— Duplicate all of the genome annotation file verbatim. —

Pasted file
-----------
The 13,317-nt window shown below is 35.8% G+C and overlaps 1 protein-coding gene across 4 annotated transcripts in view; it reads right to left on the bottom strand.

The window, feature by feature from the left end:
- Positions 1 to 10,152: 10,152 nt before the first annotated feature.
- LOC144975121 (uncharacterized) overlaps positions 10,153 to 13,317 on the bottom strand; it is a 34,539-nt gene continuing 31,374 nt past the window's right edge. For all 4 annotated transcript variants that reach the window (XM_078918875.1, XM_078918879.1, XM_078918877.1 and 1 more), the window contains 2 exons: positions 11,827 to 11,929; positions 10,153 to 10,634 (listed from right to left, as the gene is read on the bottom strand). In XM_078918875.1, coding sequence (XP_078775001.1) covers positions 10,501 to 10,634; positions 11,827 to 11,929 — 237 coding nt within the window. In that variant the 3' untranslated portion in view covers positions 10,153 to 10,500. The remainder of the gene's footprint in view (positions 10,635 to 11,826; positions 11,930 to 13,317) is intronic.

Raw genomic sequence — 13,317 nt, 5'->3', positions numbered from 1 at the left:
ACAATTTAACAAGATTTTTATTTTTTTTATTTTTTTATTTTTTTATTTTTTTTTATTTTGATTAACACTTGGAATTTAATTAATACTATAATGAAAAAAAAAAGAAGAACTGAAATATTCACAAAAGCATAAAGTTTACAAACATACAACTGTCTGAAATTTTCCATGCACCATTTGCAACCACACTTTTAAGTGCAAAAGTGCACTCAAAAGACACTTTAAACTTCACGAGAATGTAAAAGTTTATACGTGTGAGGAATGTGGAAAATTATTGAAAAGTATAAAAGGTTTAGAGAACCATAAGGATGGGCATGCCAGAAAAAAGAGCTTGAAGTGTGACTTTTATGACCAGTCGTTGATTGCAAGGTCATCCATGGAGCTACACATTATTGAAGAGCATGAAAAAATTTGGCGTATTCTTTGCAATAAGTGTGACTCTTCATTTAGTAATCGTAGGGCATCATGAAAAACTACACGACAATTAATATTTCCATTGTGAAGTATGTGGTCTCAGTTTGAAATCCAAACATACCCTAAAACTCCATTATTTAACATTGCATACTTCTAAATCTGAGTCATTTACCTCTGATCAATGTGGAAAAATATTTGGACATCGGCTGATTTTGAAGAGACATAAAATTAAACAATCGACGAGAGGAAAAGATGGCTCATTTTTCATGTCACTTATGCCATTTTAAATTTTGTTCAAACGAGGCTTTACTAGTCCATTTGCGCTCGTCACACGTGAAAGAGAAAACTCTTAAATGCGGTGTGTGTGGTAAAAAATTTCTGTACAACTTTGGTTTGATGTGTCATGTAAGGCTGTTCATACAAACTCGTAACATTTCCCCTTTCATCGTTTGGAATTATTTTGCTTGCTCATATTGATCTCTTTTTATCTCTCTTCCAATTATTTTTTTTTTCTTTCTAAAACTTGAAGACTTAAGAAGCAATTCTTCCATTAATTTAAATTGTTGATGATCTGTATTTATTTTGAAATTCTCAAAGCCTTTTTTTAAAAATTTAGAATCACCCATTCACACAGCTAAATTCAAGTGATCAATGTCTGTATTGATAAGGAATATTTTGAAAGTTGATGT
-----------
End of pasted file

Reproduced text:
The 13,317-nt window shown below is 35.8% G+C and overlaps 1 protein-coding gene across 4 annotated transcripts in view; it reads right to left on the bottom strand.

The window, feature by feature from the left end:
- Positions 1 to 10,152: 10,152 nt before the first annotated feature.
- LOC144975121 (uncharacterized) overlaps positions 10,153 to 13,317 on the bottom strand; it is a 34,539-nt gene continuing 31,374 nt past the window's right edge. For all 4 annotated transcript variants that reach the window (XM_078918875.1, XM_078918879.1, XM_078918877.1 and 1 more), the window contains 2 exons: positions 11,827 to 11,929; positions 10,153 to 10,634 (listed from right to left, as the gene is read on the bottom strand). In XM_078918875.1, coding sequence (XP_078775001.1) covers positions 10,501 to 10,634; positions 11,827 to 11,929 — 237 coding nt within the window. In that variant the 3' untranslated portion in view covers positions 10,153 to 10,500. The remainder of the gene's footprint in view (positions 10,635 to 11,826; positions 11,930 to 13,317) is intronic.

Raw genomic sequence — 13,317 nt, 5'->3', positions numbered from 1 at the left:
ACAATTTAACAAGATTTTTATTTTTTTTATTTTTTTATTTTTTTATTTTTTTTTATTTTGATTAACACTTGGAATTTAATTAATACTATAATGAAAAAAAAAAGAAGAACTGAAATATTCACAAAAGCATAAAGTTTACAAACATACAACTGTCTGAAATTTTCCATGCACCATTTGCAACCACACTTTTAAGTGCAAAAGTGCACTCAAAAGACACTTTAAACTTCACGAGAATGTAAAAGTTTATACGTGTGAGGAATGTGGAAAATTATTGAAAAGTATAAAAGGTTTAGAGAACCATAAGGATGGGCATGCCAGAAAAAAGAGCTTGAAGTGTGACTTTTATGACCAGTCGTTGATTGCAAGGTCATCCATGGAGCTACACATTATTGAAGAGCATGAAAAAATTTGGCGTATTCTTTGCAATAAGTGTGACTCTTCATTTAGTAATCGTAGGGCATCATGAAAAACTACACGACAATTAATATTTCCATTGTGAAGTATGTGGTCTCAGTTTGAAATCCAAACATACCCTAAAACTCCATTATTTAACATTGCATACTTCTAAATCTGAGTCATTTACCTCTGATCAATGTGGAAAAATATTTGGACATCGGCTGATTTTGAAGAGACATAAAATTAAACAATCGACGAGAGGAAAAGATGGCTCATTTTTCATGTCACTTATGCCATTTTAAATTTTGTTCAAACGAGGCTTTACTAGTCCATTTGCGCTCGTCACACGTGAAAGAGAAAACTCTTAAATGCGGTGTGTGTGGTAAAAAATTTCTGTACAACTTTGGTTTGATGTGTCATGTAAGGCTGTTCATACAAACTCGTAACATTTCCCCTTTCATCGTTTGGAATTATTTTGCTTGCTCATATTGATCTCTTTTTATCTCTCTTCCAATTATTTTTTTTTTCTTTCTAAAACTTGAAGACTTAAGAAGCAATTCTTCCATTAATTTAAATTGTTGATGATCTGTATTTATTTTGAAATTCTCAAAGCCTTTTTTTAAAAATTTAGAATCACCCATTCACACAGCTAAATTCAAGTGATCAATGTCTGTATTGATAAGGAATATTTTGAAAGTTGATGT